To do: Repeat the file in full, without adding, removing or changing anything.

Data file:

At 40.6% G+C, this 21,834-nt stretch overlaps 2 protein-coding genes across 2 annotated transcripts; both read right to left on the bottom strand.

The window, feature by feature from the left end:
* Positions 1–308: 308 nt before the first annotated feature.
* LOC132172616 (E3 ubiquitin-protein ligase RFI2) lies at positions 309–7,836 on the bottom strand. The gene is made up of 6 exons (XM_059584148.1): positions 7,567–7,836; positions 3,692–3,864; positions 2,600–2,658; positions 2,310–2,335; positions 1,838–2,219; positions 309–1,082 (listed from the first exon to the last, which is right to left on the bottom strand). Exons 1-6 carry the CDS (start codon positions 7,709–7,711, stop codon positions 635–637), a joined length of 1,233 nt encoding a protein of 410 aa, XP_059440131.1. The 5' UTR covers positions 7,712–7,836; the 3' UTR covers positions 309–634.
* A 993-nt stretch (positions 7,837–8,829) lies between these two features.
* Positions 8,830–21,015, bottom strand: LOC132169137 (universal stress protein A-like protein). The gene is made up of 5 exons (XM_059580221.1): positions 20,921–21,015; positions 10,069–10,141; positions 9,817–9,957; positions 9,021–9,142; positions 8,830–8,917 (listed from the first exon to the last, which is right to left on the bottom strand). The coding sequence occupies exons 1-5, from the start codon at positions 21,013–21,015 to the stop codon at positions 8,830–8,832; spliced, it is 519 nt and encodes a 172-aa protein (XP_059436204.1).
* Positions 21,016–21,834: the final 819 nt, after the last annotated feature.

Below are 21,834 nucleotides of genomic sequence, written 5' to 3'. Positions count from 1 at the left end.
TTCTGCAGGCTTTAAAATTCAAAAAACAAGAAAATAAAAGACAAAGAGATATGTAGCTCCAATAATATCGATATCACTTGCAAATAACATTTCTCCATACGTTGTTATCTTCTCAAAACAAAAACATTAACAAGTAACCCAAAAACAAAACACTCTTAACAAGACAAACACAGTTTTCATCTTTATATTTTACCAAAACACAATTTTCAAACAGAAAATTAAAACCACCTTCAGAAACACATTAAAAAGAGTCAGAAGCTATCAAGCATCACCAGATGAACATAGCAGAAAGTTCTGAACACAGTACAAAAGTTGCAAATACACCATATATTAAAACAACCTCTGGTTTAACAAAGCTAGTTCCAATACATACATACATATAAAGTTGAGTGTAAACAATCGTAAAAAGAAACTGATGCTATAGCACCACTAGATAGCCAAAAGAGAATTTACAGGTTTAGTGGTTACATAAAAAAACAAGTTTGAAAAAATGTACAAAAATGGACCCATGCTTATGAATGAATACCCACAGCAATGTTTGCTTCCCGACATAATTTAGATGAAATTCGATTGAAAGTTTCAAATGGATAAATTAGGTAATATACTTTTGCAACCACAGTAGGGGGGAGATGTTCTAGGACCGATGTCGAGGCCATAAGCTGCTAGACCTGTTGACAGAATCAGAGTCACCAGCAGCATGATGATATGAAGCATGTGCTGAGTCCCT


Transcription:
At 40.6% G+C, this 21,834-nt stretch overlaps 2 protein-coding genes across 2 annotated transcripts; both read right to left on the bottom strand.

The window, feature by feature from the left end:
* Positions 1–308: 308 nt before the first annotated feature.
* LOC132172616 (E3 ubiquitin-protein ligase RFI2) lies at positions 309–7,836 on the bottom strand. The gene is made up of 6 exons (XM_059584148.1): positions 7,567–7,836; positions 3,692–3,864; positions 2,600–2,658; positions 2,310–2,335; positions 1,838–2,219; positions 309–1,082 (listed from the first exon to the last, which is right to left on the bottom strand). Exons 1-6 carry the CDS (start codon positions 7,709–7,711, stop codon positions 635–637), a joined length of 1,233 nt encoding a protein of 410 aa, XP_059440131.1. The 5' UTR covers positions 7,712–7,836; the 3' UTR covers positions 309–634.
* A 993-nt stretch (positions 7,837–8,829) lies between these two features.
* Positions 8,830–21,015, bottom strand: LOC132169137 (universal stress protein A-like protein). The gene is made up of 5 exons (XM_059580221.1): positions 20,921–21,015; positions 10,069–10,141; positions 9,817–9,957; positions 9,021–9,142; positions 8,830–8,917 (listed from the first exon to the last, which is right to left on the bottom strand). The coding sequence occupies exons 1-5, from the start codon at positions 21,013–21,015 to the stop codon at positions 8,830–8,832; spliced, it is 519 nt and encodes a 172-aa protein (XP_059436204.1).
* Positions 21,016–21,834: the final 819 nt, after the last annotated feature.

Below are 21,834 nucleotides of genomic sequence, written 5' to 3'. Positions count from 1 at the left end.
TTCTGCAGGCTTTAAAATTCAAAAAACAAGAAAATAAAAGACAAAGAGATATGTAGCTCCAATAATATCGATATCACTTGCAAATAACATTTCTCCATACGTTGTTATCTTCTCAAAACAAAAACATTAACAAGTAACCCAAAAACAAAACACTCTTAACAAGACAAACACAGTTTTCATCTTTATATTTTACCAAAACACAATTTTCAAACAGAAAATTAAAACCACCTTCAGAAACACATTAAAAAGAGTCAGAAGCTATCAAGCATCACCAGATGAACATAGCAGAAAGTTCTGAACACAGTACAAAAGTTGCAAATACACCATATATTAAAACAACCTCTGGTTTAACAAAGCTAGTTCCAATACATACATACATATAAAGTTGAGTGTAAACAATCGTAAAAAGAAACTGATGCTATAGCACCACTAGATAGCCAAAAGAGAATTTACAGGTTTAGTGGTTACATAAAAAAACAAGTTTGAAAAAATGTACAAAAATGGACCCATGCTTATGAATGAATACCCACAGCAATGTTTGCTTCCCGACATAATTTAGATGAAATTCGATTGAAAGTTTCAAATGGATAAATTAGGTAATATACTTTTGCAACCACAGTAGGGGGGAGATGTTCTAGGACCGATGTCGAGGCCATAAGCTGCTAGACCTGTTGACAGAATCAGAGTCACCAGCAGCATGATGATATGAAGCATGTGCTGAGTCCCT